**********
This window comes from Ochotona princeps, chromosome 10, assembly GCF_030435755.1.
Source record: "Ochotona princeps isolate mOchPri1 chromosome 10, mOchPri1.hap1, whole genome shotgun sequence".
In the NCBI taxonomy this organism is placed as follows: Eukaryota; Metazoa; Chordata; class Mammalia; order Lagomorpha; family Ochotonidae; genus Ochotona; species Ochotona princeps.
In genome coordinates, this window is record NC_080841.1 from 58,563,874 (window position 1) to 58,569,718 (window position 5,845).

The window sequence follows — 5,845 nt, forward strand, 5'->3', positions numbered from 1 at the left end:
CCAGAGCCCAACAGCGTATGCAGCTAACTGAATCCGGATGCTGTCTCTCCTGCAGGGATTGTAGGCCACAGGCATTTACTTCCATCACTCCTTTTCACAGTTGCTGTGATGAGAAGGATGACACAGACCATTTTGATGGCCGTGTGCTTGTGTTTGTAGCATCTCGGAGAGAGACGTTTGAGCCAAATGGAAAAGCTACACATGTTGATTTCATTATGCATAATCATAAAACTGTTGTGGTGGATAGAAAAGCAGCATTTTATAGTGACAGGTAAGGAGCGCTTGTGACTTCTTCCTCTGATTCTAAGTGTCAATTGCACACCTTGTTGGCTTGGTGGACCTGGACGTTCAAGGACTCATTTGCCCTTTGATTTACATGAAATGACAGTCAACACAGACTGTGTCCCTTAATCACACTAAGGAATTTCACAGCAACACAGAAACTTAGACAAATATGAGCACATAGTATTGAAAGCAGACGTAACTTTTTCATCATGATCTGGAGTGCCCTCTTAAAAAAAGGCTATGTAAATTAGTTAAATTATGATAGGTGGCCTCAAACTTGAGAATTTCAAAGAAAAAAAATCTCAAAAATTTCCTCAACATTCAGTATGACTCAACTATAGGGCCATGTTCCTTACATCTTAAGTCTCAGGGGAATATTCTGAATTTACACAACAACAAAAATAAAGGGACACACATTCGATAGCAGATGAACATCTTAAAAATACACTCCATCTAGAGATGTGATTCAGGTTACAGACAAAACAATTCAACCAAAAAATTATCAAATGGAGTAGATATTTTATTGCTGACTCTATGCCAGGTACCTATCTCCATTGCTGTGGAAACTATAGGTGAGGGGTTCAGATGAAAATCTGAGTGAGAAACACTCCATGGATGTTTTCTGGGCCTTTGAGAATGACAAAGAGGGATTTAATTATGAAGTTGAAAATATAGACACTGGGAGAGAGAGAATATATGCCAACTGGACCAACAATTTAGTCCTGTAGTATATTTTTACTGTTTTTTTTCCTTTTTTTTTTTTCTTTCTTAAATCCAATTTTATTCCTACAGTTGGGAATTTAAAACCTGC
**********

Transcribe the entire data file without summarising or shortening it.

This window comes from Ochotona princeps, chromosome 10, assembly GCF_030435755.1.
Source record: "Ochotona princeps isolate mOchPri1 chromosome 10, mOchPri1.hap1, whole genome shotgun sequence".
In the NCBI taxonomy this organism is placed as follows: Eukaryota; Metazoa; Chordata; class Mammalia; order Lagomorpha; family Ochotonidae; genus Ochotona; species Ochotona princeps.
In genome coordinates, this window is record NC_080841.1 from 58,563,874 (window position 1) to 58,569,718 (window position 5,845).

The window sequence follows — 5,845 nt, forward strand, 5'->3', positions numbered from 1 at the left end:
CCAGAGCCCAACAGCGTATGCAGCTAACTGAATCCGGATGCTGTCTCTCCTGCAGGGATTGTAGGCCACAGGCATTTACTTCCATCACTCCTTTTCACAGTTGCTGTGATGAGAAGGATGACACAGACCATTTTGATGGCCGTGTGCTTGTGTTTGTAGCATCTCGGAGAGAGACGTTTGAGCCAAATGGAAAAGCTACACATGTTGATTTCATTATGCATAATCATAAAACTGTTGTGGTGGATAGAAAAGCAGCATTTTATAGTGACAGGTAAGGAGCGCTTGTGACTTCTTCCTCTGATTCTAAGTGTCAATTGCACACCTTGTTGGCTTGGTGGACCTGGACGTTCAAGGACTCATTTGCCCTTTGATTTACATGAAATGACAGTCAACACAGACTGTGTCCCTTAATCACACTAAGGAATTTCACAGCAACACAGAAACTTAGACAAATATGAGCACATAGTATTGAAAGCAGACGTAACTTTTTCATCATGATCTGGAGTGCCCTCTTAAAAAAAGGCTATGTAAATTAGTTAAATTATGATAGGTGGCCTCAAACTTGAGAATTTCAAAGAAAAAAAATCTCAAAAATTTCCTCAACATTCAGTATGACTCAACTATAGGGCCATGTTCCTTACATCTTAAGTCTCAGGGGAATATTCTGAATTTACACAACAACAAAAATAAAGGGACACACATTCGATAGCAGATGAACATCTTAAAAATACACTCCATCTAGAGATGTGATTCAGGTTACAGACAAAACAATTCAACCAAAAAATTATCAAATGGAGTAGATATTTTATTGCTGACTCTATGCCAGGTACCTATCTCCATTGCTGTGGAAACTATAGGTGAGGGGTTCAGATGAAAATCTGAGTGAGAAACACTCCATGGATGTTTTCTGGGCCTTTGAGAATGACAAAGAGGGATTTAATTATGAAGTTGAAAATATAGACACTGGGAGAGAGAGAATATATGCCAACTGGACCAACAATTTAGTCCTGTAGTATATTTTTACTGTTTTTTTTCCTTTTTTTTTTTTCTTTCTTAAATCCAATTTTATTCCTACAGTTGGGAATTTAAAACCTGC